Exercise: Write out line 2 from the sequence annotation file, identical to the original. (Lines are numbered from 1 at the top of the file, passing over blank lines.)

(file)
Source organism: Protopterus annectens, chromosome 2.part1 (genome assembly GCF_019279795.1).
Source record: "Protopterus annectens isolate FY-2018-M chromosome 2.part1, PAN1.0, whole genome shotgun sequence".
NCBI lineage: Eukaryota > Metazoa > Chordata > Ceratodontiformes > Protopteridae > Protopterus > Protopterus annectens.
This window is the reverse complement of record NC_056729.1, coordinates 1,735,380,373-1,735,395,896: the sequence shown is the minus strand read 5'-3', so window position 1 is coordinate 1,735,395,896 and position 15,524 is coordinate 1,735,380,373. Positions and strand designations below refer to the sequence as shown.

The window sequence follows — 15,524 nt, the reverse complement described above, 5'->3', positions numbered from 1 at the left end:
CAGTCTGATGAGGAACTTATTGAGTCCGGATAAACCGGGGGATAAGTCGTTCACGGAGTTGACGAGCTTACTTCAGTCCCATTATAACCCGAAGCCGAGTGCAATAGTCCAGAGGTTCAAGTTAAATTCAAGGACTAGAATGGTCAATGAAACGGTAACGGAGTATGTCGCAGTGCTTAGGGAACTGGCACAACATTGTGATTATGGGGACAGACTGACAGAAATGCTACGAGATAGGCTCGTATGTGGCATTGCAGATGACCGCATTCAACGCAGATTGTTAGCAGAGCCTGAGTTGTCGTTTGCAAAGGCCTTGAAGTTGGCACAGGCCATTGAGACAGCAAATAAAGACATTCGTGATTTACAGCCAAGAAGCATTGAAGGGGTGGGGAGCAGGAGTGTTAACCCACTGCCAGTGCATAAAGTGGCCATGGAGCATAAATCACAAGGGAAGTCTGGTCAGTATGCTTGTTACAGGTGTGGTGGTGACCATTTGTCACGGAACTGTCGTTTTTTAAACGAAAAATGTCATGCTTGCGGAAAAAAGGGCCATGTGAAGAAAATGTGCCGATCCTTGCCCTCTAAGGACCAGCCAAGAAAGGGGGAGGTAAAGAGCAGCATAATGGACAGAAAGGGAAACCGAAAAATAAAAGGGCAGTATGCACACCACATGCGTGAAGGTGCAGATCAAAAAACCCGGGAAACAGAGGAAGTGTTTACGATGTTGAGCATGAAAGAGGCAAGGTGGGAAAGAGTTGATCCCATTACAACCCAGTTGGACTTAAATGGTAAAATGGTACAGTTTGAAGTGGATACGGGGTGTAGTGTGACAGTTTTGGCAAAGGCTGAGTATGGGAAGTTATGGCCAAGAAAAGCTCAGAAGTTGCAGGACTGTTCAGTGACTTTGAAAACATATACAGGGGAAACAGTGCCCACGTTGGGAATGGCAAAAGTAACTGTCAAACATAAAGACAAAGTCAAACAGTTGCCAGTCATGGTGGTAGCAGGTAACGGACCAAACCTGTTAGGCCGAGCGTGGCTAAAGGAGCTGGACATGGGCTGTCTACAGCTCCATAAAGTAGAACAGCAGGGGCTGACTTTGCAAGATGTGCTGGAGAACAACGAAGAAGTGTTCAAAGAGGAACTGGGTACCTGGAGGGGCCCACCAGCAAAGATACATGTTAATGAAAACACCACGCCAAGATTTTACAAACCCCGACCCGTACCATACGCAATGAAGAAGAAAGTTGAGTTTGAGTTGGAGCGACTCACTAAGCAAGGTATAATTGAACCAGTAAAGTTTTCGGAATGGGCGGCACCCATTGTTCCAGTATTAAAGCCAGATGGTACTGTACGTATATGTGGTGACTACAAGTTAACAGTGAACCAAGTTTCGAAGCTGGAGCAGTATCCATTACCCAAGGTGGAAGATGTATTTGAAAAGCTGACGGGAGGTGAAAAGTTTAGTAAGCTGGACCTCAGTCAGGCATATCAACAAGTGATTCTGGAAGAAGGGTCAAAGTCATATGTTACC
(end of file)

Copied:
Source record: "Protopterus annectens isolate FY-2018-M chromosome 2.part1, PAN1.0, whole genome shotgun sequence".